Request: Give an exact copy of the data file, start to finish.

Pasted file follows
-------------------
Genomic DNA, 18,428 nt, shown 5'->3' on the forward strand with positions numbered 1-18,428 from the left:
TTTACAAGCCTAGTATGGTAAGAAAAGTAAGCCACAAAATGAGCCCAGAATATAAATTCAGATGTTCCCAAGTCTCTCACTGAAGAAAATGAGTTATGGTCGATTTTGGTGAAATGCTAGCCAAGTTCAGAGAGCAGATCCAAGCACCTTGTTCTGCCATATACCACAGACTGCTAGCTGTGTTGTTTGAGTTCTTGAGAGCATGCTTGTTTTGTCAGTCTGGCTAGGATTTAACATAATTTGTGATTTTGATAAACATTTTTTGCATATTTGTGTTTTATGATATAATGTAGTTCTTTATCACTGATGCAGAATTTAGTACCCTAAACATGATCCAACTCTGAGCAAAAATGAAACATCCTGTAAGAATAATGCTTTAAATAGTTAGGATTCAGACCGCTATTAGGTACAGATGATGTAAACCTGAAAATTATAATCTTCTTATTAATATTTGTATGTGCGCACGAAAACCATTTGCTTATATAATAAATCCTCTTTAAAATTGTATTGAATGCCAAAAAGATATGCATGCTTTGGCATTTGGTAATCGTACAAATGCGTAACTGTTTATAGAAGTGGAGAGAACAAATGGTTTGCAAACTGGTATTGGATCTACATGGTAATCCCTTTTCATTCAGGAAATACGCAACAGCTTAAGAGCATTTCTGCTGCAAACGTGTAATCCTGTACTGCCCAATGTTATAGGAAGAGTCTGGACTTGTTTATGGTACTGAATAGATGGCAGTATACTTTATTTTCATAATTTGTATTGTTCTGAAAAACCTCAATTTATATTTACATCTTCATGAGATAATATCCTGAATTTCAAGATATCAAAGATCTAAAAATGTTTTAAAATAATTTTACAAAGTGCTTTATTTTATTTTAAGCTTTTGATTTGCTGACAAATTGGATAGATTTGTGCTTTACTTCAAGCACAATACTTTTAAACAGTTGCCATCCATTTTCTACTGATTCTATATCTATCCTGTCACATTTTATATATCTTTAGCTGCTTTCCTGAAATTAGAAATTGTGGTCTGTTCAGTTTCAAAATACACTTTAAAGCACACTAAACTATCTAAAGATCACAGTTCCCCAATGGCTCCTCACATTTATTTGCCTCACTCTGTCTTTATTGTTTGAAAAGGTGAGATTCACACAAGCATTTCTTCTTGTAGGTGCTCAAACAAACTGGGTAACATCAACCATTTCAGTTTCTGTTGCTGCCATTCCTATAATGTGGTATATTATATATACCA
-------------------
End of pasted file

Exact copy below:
Genomic DNA, 18,428 nt, shown 5'->3' on the forward strand with positions numbered 1-18,428 from the left:
TTTACAAGCCTAGTATGGTAAGAAAAGTAAGCCACAAAATGAGCCCAGAATATAAATTCAGATGTTCCCAAGTCTCTCACTGAAGAAAATGAGTTATGGTCGATTTTGGTGAAATGCTAGCCAAGTTCAGAGAGCAGATCCAAGCACCTTGTTCTGCCATATACCACAGACTGCTAGCTGTGTTGTTTGAGTTCTTGAGAGCATGCTTGTTTTGTCAGTCTGGCTAGGATTTAACATAATTTGTGATTTTGATAAACATTTTTTGCATATTTGTGTTTTATGATATAATGTAGTTCTTTATCACTGATGCAGAATTTAGTACCCTAAACATGATCCAACTCTGAGCAAAAATGAAACATCCTGTAAGAATAATGCTTTAAATAGTTAGGATTCAGACCGCTATTAGGTACAGATGATGTAAACCTGAAAATTATAATCTTCTTATTAATATTTGTATGTGCGCACGAAAACCATTTGCTTATATAATAAATCCTCTTTAAAATTGTATTGAATGCCAAAAAGATATGCATGCTTTGGCATTTGGTAATCGTACAAATGCGTAACTGTTTATAGAAGTGGAGAGAACAAATGGTTTGCAAACTGGTATTGGATCTACATGGTAATCCCTTTTCATTCAGGAAATACGCAACAGCTTAAGAGCATTTCTGCTGCAAACGTGTAATCCTGTACTGCCCAATGTTATAGGAAGAGTCTGGACTTGTTTATGGTACTGAATAGATGGCAGTATACTTTATTTTCATAATTTGTATTGTTCTGAAAAACCTCAATTTATATTTACATCTTCATGAGATAATATCCTGAATTTCAAGATATCAAAGATCTAAAAATGTTTTAAAATAATTTTACAAAGTGCTTTATTTTATTTTAAGCTTTTGATTTGCTGACAAATTGGATAGATTTGTGCTTTACTTCAAGCACAATACTTTTAAACAGTTGCCATCCATTTTCTACTGATTCTATATCTATCCTGTCACATTTTATATATCTTTAGCTGCTTTCCTGAAATTAGAAATTGTGGTCTGTTCAGTTTCAAAATACACTTTAAAGCACACTAAACTATCTAAAGATCACAGTTCCCCAATGGCTCCTCACATTTATTTGCCTCACTCTGTCTTTATTGTTTGAAAAGGTGAGATTCACACAAGCATTTCTTCTTGTAGGTGCTCAAACAAACTGGGTAACATCAACCATTTCAGTTTCTGTTGCTGCCATTCCTATAATGTGGTATATTATATATACCA